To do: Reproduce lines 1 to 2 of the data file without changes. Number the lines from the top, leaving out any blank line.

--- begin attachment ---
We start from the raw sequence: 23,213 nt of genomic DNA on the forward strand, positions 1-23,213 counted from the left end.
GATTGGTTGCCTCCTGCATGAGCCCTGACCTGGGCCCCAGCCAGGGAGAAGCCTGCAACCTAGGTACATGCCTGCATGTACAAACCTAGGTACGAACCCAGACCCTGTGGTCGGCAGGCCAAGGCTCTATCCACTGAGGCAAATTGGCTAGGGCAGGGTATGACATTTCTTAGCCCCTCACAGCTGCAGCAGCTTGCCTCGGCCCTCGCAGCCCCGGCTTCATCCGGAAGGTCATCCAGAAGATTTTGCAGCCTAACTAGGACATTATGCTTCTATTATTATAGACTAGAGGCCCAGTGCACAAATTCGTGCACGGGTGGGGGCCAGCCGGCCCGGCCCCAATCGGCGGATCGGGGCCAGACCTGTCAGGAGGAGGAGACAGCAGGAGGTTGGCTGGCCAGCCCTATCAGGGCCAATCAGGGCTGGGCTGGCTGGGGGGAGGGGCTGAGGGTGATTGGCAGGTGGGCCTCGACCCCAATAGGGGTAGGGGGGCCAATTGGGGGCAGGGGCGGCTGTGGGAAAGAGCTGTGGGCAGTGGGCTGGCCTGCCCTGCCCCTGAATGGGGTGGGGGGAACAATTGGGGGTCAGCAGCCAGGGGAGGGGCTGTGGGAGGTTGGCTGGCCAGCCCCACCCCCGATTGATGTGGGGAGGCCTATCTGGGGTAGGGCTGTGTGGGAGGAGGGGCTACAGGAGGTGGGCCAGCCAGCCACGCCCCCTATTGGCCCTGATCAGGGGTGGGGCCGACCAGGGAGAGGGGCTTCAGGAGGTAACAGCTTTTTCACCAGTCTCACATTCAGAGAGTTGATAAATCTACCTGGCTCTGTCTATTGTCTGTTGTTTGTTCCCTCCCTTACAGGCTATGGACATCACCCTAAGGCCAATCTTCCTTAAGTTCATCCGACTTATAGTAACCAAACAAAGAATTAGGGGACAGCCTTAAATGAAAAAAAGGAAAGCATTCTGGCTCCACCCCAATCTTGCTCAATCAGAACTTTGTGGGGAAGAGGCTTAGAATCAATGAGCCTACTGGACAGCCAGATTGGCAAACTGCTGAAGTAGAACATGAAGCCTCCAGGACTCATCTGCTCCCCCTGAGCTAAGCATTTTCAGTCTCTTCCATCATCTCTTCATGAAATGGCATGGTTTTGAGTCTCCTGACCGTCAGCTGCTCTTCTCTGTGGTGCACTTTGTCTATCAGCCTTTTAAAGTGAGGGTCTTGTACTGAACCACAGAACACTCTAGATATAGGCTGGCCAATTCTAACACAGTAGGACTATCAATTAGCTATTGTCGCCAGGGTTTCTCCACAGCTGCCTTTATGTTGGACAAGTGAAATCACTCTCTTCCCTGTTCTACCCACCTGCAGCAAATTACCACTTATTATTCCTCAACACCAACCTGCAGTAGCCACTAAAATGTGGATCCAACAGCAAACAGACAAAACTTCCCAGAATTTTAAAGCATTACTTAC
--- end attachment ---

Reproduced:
We start from the raw sequence: 23,213 nt of genomic DNA on the forward strand, positions 1-23,213 counted from the left end.
GATTGGTTGCCTCCTGCATGAGCCCTGACCTGGGCCCCAGCCAGGGAGAAGCCTGCAACCTAGGTACATGCCTGCATGTACAAACCTAGGTACGAACCCAGACCCTGTGGTCGGCAGGCCAAGGCTCTATCCACTGAGGCAAATTGGCTAGGGCAGGGTATGACATTTCTTAGCCCCTCACAGCTGCAGCAGCTTGCCTCGGCCCTCGCAGCCCCGGCTTCATCCGGAAGGTCATCCAGAAGATTTTGCAGCCTAACTAGGACATTATGCTTCTATTATTATAGACTAGAGGCCCAGTGCACAAATTCGTGCACGGGTGGGGGCCAGCCGGCCCGGCCCCAATCGGCGGATCGGGGCCAGACCTGTCAGGAGGAGGAGACAGCAGGAGGTTGGCTGGCCAGCCCTATCAGGGCCAATCAGGGCTGGGCTGGCTGGGGGGAGGGGCTGAGGGTGATTGGCAGGTGGGCCTCGACCCCAATAGGGGTAGGGGGGCCAATTGGGGGCAGGGGCGGCTGTGGGAAAGAGCTGTGGGCAGTGGGCTGGCCTGCCCTGCCCCTGAATGGGGTGGGGGGAACAATTGGGGGTCAGCAGCCAGGGGAGGGGCTGTGGGAGGTTGGCTGGCCAGCCCCACCCCCGATTGATGTGGGGAGGCCTATCTGGGGTAGGGCTGTGTGGGAGGAGGGGCTACAGGAGGTGGGCCAGCCAGCCACGCCCCCTATTGGCCCTGATCAGGGGTGGGGCCGACCAGGGAGAGGGGCTTCAGGAGGTAACAGCTTTTTCACCAGTCTCACATTCAGAGAGTTGATAAATCTACCTGGCTCTGTCTATTGTCTGTTGTTTGTTCCCTCCCTTACAGGCTATGGACATCACCCTAAGGCCAATCTTCCTTAAGTTCATCCGACTTATAGTAACCAAACAAAGAATTAGGGGACAGCCTTAAATGAAAAAAAGGAAAGCATTCTGGCTCCACCCCAATCTTGCTCAATCAGAACTTTGTGGGGAAGAGGCTTAGAATCAATGAGCCTACTGGACAGCCAGATTGGCAAACTGCTGAAGTAGAACATGAAGCCTCCAGGACTCATCTGCTCCCCCTGAGCTAAGCATTTTCAGTCTCTTCCATCATCTCTTCATGAAATGGCATGGTTTTGAGTCTCCTGACCGTCAGCTGCTCTTCTCTGTGGTGCACTTTGTCTATCAGCCTTTTAAAGTGAGGGTCTTGTACTGAACCACAGAACACTCTAGATATAGGCTGGCCAATTCTAACACAGTAGGACTATCAATTAGCTATTGTCGCCAGGGTTTCTCCACAGCTGCCTTTATGTTGGACAAGTGAAATCACTCTCTTCCCTGTTCTACCCACCTGCAGCAAATTACCACTTATTATTCCTCAACACCAACCTGCAGTAGCCACTAAAATGTGGATCCAACAGCAAACAGACAAAACTTCCCAGAATTTTAAAGCATTACTTAC